Construction is well underway on the largest of the Active Elk River recreation enhancements – a nearly 150,000 square foot multipurpose facility with community meeting and banquet rooms, exhibition/event opportunities, senior citizen programming, modern skating and hockey facilities, commercial lease space and a synthetic turf field house.
The person responsible for the daily efforts, from scheduling numerous tradesmen and deliveries, ensuring site safety to troubleshooting all sorts of challenges, working with architects, engineers and inspectors is a long-time Elk River resident, Mike Milless. You’ve likely heard the expression “labor of love” – well Mike has an interesting, and very personal tie to this project we’d like to share with you:
How long have you lived in Elk River (or did you live in Elk River)?
I grew up in Rogers, but since there wasn’t a high school back then I went to Elk River High School. After college in 1982 I moved to Elk River and have been a resident ever since.
What’s your professional background?
Growing up, my dad was in the construction trade as well as two of my brothers. I went to work early 1980’s framing houses and in 1987 went to work for Welsh Construction and stayed there for 32 years working as a commercial contractor superintendent. RJM later caught my attention with a special project right here in my hometown (this multipurpose facility) and I couldn’t pass up this opportunity to be involved in revamping and improving The Barn – a place where I spent countless hours at in my younger years. I looked at working on this multipurpose facility as a way to pay tribute to all the good people that helped build The Barn and the Olympic rink.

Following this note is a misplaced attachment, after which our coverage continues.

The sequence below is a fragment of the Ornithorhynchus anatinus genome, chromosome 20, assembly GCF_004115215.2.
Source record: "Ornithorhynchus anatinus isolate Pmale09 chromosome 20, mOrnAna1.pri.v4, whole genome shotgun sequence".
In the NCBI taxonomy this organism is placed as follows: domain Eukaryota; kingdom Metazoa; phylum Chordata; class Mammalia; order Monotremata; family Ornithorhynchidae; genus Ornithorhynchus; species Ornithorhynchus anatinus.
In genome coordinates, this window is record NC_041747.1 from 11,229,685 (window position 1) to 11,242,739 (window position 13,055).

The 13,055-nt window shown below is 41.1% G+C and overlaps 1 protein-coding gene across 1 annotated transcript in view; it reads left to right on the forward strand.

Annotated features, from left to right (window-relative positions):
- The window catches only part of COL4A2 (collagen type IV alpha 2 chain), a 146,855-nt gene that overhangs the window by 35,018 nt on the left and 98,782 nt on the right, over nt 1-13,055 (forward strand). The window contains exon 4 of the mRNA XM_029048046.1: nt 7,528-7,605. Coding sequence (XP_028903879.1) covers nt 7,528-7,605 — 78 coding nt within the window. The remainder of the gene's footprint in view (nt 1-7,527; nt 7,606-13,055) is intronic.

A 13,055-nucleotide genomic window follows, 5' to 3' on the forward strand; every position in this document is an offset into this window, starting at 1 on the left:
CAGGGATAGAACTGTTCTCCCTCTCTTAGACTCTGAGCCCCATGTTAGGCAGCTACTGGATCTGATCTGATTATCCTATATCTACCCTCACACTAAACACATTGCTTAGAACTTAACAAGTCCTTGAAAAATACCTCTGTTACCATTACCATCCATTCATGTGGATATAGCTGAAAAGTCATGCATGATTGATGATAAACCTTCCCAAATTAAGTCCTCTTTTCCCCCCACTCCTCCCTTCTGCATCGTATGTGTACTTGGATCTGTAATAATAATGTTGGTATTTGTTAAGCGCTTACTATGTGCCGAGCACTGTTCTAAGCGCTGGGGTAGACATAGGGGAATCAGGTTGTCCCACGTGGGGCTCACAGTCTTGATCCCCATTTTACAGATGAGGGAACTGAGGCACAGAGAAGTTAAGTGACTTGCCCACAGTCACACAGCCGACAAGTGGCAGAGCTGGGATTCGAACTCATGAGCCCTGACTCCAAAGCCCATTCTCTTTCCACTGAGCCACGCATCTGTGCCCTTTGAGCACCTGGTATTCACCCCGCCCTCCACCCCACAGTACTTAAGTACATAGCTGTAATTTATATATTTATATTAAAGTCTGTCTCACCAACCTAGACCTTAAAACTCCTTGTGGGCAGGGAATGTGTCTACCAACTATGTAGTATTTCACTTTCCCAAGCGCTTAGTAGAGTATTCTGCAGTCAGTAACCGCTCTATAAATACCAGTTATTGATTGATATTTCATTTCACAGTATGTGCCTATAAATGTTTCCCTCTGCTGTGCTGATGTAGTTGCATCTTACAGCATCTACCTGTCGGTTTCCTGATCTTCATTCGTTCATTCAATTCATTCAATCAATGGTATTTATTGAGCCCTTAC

Any memories stand out when you think of the time you spent at the Elk River Arena in your youth?
I can remember as a seventh grader in 1971 joining other local volunteers to do block work at The Barn. When it was finished, I thought it was a palace. I played high school hockey at the Elk River Arena, and during those days Tarz Peterson was the Arena Manager and he often opened the big garage door on the north end of the rink, both when we practiced and during games. We were used to feeling as though it was warmer outside than inside, even at -10 degrees, but during games the opposing teams always seemed to focus a bit too much on staying warm rather than playing the game.
That was a “home rink advantage” that stands out, in addition to the old chicken wire fence on top of the boards rather than Plexiglas. Visiting teams would walk in and think we some ragtag, country team but more often than not they left the Elk River Arena with their pride damaged.
What does it mean personally to you being involved in this project given your history with the arena?
It is an honor to help on this project after laying blocks to help build the facility, playing high school hockey here, then coaching youth hockey for years along with playing men’s league after college. One of the best parts about my involvement is working with the great team of professionals from RJM and 292 Design Group. I see familiar faces like Rich Czech, the current Arena Manager, city staff I’ve known throughout the years, but I also find the challenges that come with schedules, weather, etc., exciting.
As someone who is literally watching this project evolve day in and day out, what excites you the most about it, or what do you think residents can really look forward to?
I love seeing the great features these new rinks will incorporate along with the beautiful two-story entryway/lobby and upper floor concession stand. I have no doubt this facility will be right up there with any top hockey establishment in the state that players and parents will love visiting for years to come. But what’s great is there is so much more to this facility – a new senior center, community meeting and event space, commercial retail space, turf field house, and so much more.
Bottom line, I thought I was contributing to the creation of a palace in 1971 as I placed blocks for The Barn, but this facility will truly give the people of Elk River something to be proud of.
Photo from left to right: Mike Milless (RJM Project Superintendent), Robert Milless (93-year-old father of Mike Milless), Dave Bleyhl (Elk River High School hockey coach 1970-1985)